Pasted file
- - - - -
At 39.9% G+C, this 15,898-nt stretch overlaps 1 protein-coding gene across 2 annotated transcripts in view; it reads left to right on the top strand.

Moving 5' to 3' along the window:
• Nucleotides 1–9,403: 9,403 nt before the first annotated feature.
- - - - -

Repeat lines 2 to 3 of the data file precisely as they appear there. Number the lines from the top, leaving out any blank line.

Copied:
Moving 5' to 3' along the window:
• Nucleotides 1–9,403: 9,403 nt before the first annotated feature.